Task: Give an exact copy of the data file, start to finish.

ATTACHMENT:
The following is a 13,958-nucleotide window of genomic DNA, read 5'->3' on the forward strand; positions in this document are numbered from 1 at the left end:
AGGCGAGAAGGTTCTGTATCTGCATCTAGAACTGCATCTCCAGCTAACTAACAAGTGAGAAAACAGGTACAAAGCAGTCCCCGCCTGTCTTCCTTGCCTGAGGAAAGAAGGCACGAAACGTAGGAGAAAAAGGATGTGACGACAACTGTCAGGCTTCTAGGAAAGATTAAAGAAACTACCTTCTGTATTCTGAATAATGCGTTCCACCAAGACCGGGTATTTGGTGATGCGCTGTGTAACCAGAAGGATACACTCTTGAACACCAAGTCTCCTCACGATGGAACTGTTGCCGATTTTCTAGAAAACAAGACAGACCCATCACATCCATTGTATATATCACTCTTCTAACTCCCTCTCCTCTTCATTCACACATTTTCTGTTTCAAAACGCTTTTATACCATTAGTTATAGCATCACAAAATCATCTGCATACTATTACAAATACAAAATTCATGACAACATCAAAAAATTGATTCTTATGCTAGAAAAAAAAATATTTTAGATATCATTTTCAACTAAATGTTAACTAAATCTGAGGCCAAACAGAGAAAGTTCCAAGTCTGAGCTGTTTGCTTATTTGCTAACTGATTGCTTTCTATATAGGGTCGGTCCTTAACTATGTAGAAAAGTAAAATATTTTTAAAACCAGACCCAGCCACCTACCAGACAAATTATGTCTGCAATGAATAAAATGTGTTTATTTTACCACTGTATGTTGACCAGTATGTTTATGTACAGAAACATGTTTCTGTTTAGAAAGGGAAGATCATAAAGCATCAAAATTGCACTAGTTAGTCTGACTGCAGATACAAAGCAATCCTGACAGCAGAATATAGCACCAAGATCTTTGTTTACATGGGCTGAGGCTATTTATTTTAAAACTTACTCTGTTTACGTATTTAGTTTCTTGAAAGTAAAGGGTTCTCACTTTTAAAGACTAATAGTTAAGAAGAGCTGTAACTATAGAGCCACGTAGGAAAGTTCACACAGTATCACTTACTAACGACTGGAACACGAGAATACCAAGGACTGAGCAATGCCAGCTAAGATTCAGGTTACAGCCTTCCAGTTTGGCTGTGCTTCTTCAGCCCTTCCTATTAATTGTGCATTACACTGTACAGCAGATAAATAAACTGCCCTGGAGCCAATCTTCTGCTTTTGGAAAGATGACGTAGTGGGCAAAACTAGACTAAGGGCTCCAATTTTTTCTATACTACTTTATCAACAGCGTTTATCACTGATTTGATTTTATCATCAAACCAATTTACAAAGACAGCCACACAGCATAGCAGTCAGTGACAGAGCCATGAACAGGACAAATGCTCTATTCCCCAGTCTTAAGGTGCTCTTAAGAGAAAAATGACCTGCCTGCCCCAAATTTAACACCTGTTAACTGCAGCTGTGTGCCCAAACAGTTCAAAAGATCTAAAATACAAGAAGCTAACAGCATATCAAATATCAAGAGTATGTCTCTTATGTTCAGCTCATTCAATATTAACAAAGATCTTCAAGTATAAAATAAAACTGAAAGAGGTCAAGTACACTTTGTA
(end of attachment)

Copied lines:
The following is a 13,958-nucleotide window of genomic DNA, read 5'->3' on the forward strand; positions in this document are numbered from 1 at the left end:
AGGCGAGAAGGTTCTGTATCTGCATCTAGAACTGCATCTCCAGCTAACTAACAAGTGAGAAAACAGGTACAAAGCAGTCCCCGCCTGTCTTCCTTGCCTGAGGAAAGAAGGCACGAAACGTAGGAGAAAAAGGATGTGACGACAACTGTCAGGCTTCTAGGAAAGATTAAAGAAACTACCTTCTGTATTCTGAATAATGCGTTCCACCAAGACCGGGTATTTGGTGATGCGCTGTGTAACCAGAAGGATACACTCTTGAACACCAAGTCTCCTCACGATGGAACTGTTGCCGATTTTCTAGAAAACAAGACAGACCCATCACATCCATTGTATATATCACTCTTCTAACTCCCTCTCCTCTTCATTCACACATTTTCTGTTTCAAAACGCTTTTATACCATTAGTTATAGCATCACAAAATCATCTGCATACTATTACAAATACAAAATTCATGACAACATCAAAAAATTGATTCTTATGCTAGAAAAAAAAATATTTTAGATATCATTTTCAACTAAATGTTAACTAAATCTGAGGCCAAACAGAGAAAGTTCCAAGTCTGAGCTGTTTGCTTATTTGCTAACTGATTGCTTTCTATATAGGGTCGGTCCTTAACTATGTAGAAAAGTAAAATATTTTTAAAACCAGACCCAGCCACCTACCAGACAAATTATGTCTGCAATGAATAAAATGTGTTTATTTTACCACTGTATGTTGACCAGTATGTTTATGTACAGAAACATGTTTCTGTTTAGAAAGGGAAGATCATAAAGCATCAAAATTGCACTAGTTAGTCTGACTGCAGATACAAAGCAATCCTGACAGCAGAATATAGCACCAAGATCTTTGTTTACATGGGCTGAGGCTATTTATTTTAAAACTTACTCTGTTTACGTATTTAGTTTCTTGAAAGTAAAGGGTTCTCACTTTTAAAGACTAATAGTTAAGAAGAGCTGTAACTATAGAGCCACGTAGGAAAGTTCACACAGTATCACTTACTAACGACTGGAACACGAGAATACCAAGGACTGAGCAATGCCAGCTAAGATTCAGGTTACAGCCTTCCAGTTTGGCTGTGCTTCTTCAGCCCTTCCTATTAATTGTGCATTACACTGTACAGCAGATAAATAAACTGCCCTGGAGCCAATCTTCTGCTTTTGGAAAGATGACGTAGTGGGCAAAACTAGACTAAGGGCTCCAATTTTTTCTATACTACTTTATCAACAGCGTTTATCACTGATTTGATTTTATCATCAAACCAATTTACAAAGACAGCCACACAGCATAGCAGTCAGTGACAGAGCCATGAACAGGACAAATGCTCTATTCCCCAGTCTTAAGGTGCTCTTAAGAGAAAAATGACCTGCCTGCCCCAAATTTAACACCTGTTAACTGCAGCTGTGTGCCCAAACAGTTCAAAAGATCTAAAATACAAGAAGCTAACAGCATATCAAATATCAAGAGTATGTCTCTTATGTTCAGCTCATTCAATATTAACAAAGATCTTCAAGTATAAAATAAAACTGAAAGAGGTCAAGTACACTTTGTA